Global markets don’t have any major US data to look ahead to, but we have an important event at 10ET with the Bank of Canada’s policy decision that looks too close to call between another rate hold or the first 25bps increase since January; our official forecast is for a 25bps hike. Chile’s president Boric is attending the first session of the constitutional council today as work kicks off towards a new text.

—Juan Manuel Herrera


DANE released the export data on Tuesday, June 6. Monthly exports for April stood at USD 3.74 bn, a contraction of 31.5 % y/y (chart 1), the lowest level since September 2021 and posting the fourth annual contraction in a row. Traditional exports (related to mining and coffee) drag the global export figure (-43.66% y/y), standing at USD 2.08 bn, which is USD 0.5 bn lower than the average observed in the previous six months. Meanwhile, non-traditional exports stood at USD 1.65 bn (-6,1% y/y), closer to the six-month average of USD 1.70 bn. 

Chart 1: Colombia: Total Exports

The weak result on exports reflected the context of lower commodity prices compared with one year ago, especially for mining-related exports such as oil and coal. Previous data is showing that trade deficit correction could lose steam in the forthcoming month. The high statistical base of commodity prices is a headwind for exports in dollar terms, that now could partially offset the effect of lower imports in the reduction of the external deficit. 

  • Traditional exports contracted by 43.66 % y/y in April (chart 2). In April the weak performance was a combination of lower exported volume and lower prices, however, the former was the main effect. By components, coffee exports contracted 35.44%, explained by a more moderate volume (-20% y/y) but also by weaker international prices. Oil exports fell 34% y/y, mainly due to a ~20% contraction in oil prices, since volume contraction was only 4.03%. In the case of coal, the 59.1 % y/y contraction was mainly due to volume contraction. On the other hand, ferronickel sales showed a contraction of 57.3 % y/y, which is also a result of lower volumes.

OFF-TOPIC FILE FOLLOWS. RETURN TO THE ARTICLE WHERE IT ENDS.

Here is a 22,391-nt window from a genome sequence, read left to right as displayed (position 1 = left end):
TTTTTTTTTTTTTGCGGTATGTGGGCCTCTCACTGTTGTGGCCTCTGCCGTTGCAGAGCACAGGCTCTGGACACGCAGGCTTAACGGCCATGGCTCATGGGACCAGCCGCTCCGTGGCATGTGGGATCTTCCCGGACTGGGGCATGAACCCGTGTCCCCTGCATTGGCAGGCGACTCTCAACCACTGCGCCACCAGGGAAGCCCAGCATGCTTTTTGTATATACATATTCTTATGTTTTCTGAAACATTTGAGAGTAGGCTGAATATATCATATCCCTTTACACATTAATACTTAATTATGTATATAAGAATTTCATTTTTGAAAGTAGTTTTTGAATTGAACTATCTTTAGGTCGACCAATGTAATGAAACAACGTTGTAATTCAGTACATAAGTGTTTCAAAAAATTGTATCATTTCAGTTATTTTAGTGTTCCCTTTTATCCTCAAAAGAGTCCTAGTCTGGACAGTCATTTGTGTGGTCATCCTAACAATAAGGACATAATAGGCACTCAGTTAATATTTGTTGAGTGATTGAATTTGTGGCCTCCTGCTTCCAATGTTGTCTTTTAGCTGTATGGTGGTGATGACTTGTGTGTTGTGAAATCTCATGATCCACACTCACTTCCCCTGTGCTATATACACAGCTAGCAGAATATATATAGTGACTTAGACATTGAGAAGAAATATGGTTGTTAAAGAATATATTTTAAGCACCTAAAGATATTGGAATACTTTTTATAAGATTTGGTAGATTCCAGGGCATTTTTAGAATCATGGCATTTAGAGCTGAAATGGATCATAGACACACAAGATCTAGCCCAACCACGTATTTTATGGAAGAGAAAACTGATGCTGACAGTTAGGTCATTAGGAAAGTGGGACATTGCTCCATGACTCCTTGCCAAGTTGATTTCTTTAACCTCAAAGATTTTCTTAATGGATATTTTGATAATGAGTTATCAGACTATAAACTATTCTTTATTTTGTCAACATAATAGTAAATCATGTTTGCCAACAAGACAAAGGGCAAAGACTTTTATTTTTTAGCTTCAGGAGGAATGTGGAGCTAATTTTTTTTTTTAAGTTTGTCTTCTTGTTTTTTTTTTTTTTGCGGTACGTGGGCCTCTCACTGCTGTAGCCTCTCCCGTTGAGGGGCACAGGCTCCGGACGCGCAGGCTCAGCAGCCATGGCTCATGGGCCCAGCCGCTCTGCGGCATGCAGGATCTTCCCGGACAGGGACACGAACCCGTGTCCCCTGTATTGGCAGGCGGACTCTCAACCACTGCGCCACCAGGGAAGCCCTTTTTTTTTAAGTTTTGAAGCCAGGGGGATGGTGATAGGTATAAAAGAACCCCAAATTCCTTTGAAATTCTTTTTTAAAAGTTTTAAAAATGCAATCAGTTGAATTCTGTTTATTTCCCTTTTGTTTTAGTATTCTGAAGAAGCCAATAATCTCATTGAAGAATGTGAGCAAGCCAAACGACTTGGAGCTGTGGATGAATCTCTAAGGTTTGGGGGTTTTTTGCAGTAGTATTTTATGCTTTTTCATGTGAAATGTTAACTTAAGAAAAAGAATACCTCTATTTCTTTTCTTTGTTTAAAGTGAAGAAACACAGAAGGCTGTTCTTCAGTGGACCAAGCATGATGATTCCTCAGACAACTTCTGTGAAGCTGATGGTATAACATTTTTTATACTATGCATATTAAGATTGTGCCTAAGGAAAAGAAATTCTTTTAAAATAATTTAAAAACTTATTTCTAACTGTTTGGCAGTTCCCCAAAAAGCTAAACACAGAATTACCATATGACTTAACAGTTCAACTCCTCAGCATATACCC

Chart 2: Colombia: Exports, Traditional vs Non-Traditional
  • Non-traditional exports contracted by 6.1% y/y. Manufacturing exports contracted by 1.5% y/y. Sales of other manufacturing products (-18.2% y/y) and chemical-related products (-1.4%) contributed the most to the contraction. On the other side, agricultural products such as palm oil (-35% y/y), flowers (-22.3% y/y), and bananas (-34.5% y/y), moderated the performance of all the groups. However, non-traditional exports remain close to historical highs.

All in all, exports reflect the headwind from lower commodity prices, especially on oil exports, which could prevent the trade deficit from further strong corrections. Either way, the current account deficit in 2023 is expected to be significantly lower versus 2022, which is a positive fundamental for the COP. The central bank estimates a current account deficit of USD 14.69 bn (4.1% of GDP), and a USD 12.65 bn deficit only on the trade balance of goods and services. 

—Sergio Olarte, Jackeline Piraján & Santiago Moreno